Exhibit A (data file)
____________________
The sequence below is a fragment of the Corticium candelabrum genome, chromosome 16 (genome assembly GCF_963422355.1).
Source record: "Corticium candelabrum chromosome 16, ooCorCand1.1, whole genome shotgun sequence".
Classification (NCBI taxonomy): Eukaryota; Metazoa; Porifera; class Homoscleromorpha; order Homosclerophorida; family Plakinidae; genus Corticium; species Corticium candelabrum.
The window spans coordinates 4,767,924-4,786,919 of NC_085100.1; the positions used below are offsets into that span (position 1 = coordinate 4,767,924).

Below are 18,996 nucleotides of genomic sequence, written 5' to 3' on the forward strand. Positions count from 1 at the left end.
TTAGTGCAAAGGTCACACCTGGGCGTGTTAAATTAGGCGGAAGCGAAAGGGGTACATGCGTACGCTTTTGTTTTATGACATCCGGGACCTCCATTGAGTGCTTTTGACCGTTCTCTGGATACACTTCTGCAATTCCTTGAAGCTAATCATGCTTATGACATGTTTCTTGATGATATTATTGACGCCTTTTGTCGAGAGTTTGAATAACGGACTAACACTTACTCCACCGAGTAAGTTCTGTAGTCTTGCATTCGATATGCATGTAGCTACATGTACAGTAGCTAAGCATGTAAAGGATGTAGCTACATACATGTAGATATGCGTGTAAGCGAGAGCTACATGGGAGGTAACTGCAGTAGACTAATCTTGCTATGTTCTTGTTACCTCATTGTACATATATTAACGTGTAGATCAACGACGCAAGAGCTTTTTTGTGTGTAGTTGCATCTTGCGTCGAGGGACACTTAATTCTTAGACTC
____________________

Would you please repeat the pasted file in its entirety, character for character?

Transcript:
The sequence below is a fragment of the Corticium candelabrum genome, chromosome 16 (genome assembly GCF_963422355.1).
Source record: "Corticium candelabrum chromosome 16, ooCorCand1.1, whole genome shotgun sequence".
Classification (NCBI taxonomy): Eukaryota; Metazoa; Porifera; class Homoscleromorpha; order Homosclerophorida; family Plakinidae; genus Corticium; species Corticium candelabrum.
The window spans coordinates 4,767,924-4,786,919 of NC_085100.1; the positions used below are offsets into that span (position 1 = coordinate 4,767,924).

Below are 18,996 nucleotides of genomic sequence, written 5' to 3' on the forward strand. Positions count from 1 at the left end.
TTAGTGCAAAGGTCACACCTGGGCGTGTTAAATTAGGCGGAAGCGAAAGGGGTACATGCGTACGCTTTTGTTTTATGACATCCGGGACCTCCATTGAGTGCTTTTGACCGTTCTCTGGATACACTTCTGCAATTCCTTGAAGCTAATCATGCTTATGACATGTTTCTTGATGATATTATTGACGCCTTTTGTCGAGAGTTTGAATAACGGACTAACACTTACTCCACCGAGTAAGTTCTGTAGTCTTGCATTCGATATGCATGTAGCTACATGTACAGTAGCTAAGCATGTAAAGGATGTAGCTACATACATGTAGATATGCGTGTAAGCGAGAGCTACATGGGAGGTAACTGCAGTAGACTAATCTTGCTATGTTCTTGTTACCTCATTGTACATATATTAACGTGTAGATCAACGACGCAAGAGCTTTTTTGTGTGTAGTTGCATCTTGCGTCGAGGGACACTTAATTCTTAGACTC